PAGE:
Icebreaker standards for Open Data

Draft: v2021-05-12

Open Data — data that is available for use by anyone for any purpose for free—plays an important role in creating public and private sector value. Open Data has already seen decades of innovation, led by organisations including the Open Data Institute and Open Knowledge Foundation.

In the development of Icebreaker standards, we are primarily focussed on Shared Data. However, to help you understand how Open Data can work with your overall data strategy, we have highlighted the following principles and practice that we consider critical to publishing data openly.

Firstly, our three Icebreaker core principles for Open Data are:

  1. Design for search
  2. Connect don’t collect
  3. Focus on user needs

1. Design for search

Publish your data and information online. Publish in machine-readable formats. Make sure you publish meta-data that describes your data. Doing these things will make it easier for search engines to find and index your work. Metadata must be Open Data: openly licensed using Creative Commons (CC0 or CC-BY) or equivalent.

2. Connect don’t collect

Data increases in value the more it’s connected. In most cases, you will save time and money, and create more value if you connect your systems with others with the minimum of friction/hassle. For open data and only-licenced content (words, pictures, video, sounds, code) make it easy for people to copy and paste it into their documents, or comment on it directly. There are business models that can make this work today for both Open and Shared data.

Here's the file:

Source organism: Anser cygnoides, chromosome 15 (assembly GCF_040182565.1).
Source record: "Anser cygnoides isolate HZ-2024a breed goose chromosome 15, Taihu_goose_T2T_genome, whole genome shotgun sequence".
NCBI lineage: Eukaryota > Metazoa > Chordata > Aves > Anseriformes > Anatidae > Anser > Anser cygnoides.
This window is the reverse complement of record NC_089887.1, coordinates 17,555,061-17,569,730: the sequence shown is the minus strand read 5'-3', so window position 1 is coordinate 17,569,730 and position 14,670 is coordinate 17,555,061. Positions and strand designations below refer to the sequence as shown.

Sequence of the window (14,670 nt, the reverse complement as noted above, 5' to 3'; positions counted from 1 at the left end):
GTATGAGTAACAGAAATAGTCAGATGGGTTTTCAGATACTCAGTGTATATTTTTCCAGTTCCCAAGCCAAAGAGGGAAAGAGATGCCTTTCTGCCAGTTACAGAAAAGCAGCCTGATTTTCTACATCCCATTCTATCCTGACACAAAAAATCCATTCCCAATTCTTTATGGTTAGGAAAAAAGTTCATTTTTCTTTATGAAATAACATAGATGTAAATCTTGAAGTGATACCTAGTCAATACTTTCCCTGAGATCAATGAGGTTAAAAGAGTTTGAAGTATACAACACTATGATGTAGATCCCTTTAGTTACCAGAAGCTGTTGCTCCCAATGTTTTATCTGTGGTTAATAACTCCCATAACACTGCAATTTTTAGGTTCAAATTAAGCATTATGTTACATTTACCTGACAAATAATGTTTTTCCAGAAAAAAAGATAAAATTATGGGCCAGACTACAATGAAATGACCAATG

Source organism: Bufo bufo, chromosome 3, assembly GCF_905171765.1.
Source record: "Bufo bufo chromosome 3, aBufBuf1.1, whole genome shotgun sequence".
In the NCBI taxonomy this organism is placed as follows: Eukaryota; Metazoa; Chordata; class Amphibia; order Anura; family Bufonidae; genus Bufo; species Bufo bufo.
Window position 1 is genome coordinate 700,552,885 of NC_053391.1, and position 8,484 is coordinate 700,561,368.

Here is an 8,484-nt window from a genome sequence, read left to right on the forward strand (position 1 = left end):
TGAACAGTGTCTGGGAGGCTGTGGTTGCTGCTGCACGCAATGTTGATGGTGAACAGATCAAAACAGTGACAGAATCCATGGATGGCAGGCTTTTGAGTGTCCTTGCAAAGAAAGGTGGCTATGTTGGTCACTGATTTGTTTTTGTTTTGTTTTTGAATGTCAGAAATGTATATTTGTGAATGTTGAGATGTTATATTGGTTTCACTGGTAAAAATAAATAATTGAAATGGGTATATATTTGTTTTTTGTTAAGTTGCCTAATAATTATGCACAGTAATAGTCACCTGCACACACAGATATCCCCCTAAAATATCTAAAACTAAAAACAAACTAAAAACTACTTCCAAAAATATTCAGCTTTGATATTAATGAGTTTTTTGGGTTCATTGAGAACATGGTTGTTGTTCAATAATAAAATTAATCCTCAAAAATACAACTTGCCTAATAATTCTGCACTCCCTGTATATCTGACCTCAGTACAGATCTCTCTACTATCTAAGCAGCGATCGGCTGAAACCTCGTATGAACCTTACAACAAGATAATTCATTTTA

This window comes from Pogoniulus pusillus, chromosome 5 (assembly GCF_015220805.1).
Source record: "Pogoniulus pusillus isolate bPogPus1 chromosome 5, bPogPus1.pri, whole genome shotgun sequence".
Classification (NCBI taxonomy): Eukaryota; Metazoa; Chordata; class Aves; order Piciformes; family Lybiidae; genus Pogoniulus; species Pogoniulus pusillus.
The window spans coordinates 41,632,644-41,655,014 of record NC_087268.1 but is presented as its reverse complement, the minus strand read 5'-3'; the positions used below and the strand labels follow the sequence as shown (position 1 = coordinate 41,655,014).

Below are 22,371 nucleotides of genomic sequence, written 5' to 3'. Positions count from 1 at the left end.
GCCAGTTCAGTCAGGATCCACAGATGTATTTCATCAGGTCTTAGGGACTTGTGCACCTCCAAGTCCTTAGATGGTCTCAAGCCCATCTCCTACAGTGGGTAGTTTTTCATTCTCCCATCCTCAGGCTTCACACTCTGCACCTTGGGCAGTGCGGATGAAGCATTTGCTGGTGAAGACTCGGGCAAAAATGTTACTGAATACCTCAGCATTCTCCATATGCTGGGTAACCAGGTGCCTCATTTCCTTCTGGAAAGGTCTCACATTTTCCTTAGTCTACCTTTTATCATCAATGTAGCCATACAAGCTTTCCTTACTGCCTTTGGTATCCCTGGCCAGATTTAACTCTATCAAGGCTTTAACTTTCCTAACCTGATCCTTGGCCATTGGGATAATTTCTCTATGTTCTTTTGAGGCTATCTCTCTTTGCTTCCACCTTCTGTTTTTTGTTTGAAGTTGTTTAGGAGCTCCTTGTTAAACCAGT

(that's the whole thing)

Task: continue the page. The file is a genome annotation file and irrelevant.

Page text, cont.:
3. Focus on user needs

Start with a user need. Needs help stories to exist. Stories describe value. Value delivers investment. Users include many different roles, including engineers, planners, policymakers, investors and many more.

What next?

Building a website used to be complex and cost a lot of money (unless you were a tech geek). Now it’s almost trivial to do so (over 40% of the top 10 million websites use WordPress, and so does this site).

There is a perception that publishing data is complex and expensive. This has changed.

Publishing open data can use many different tools (e.g., or even a CSV file on your website) to publish structured, machine-readable data on the web with an API (an interface that machines can access).

For example, our report here has a PDF, images to copy and an open-to-comment Google Doc. Everything is openly licensed as CC-BY, which means you can copy/paste any of it and use it without our permission as long as you provide a citation (ideally a link back to us).

Coming soon: examples of IB1 publishing its own data.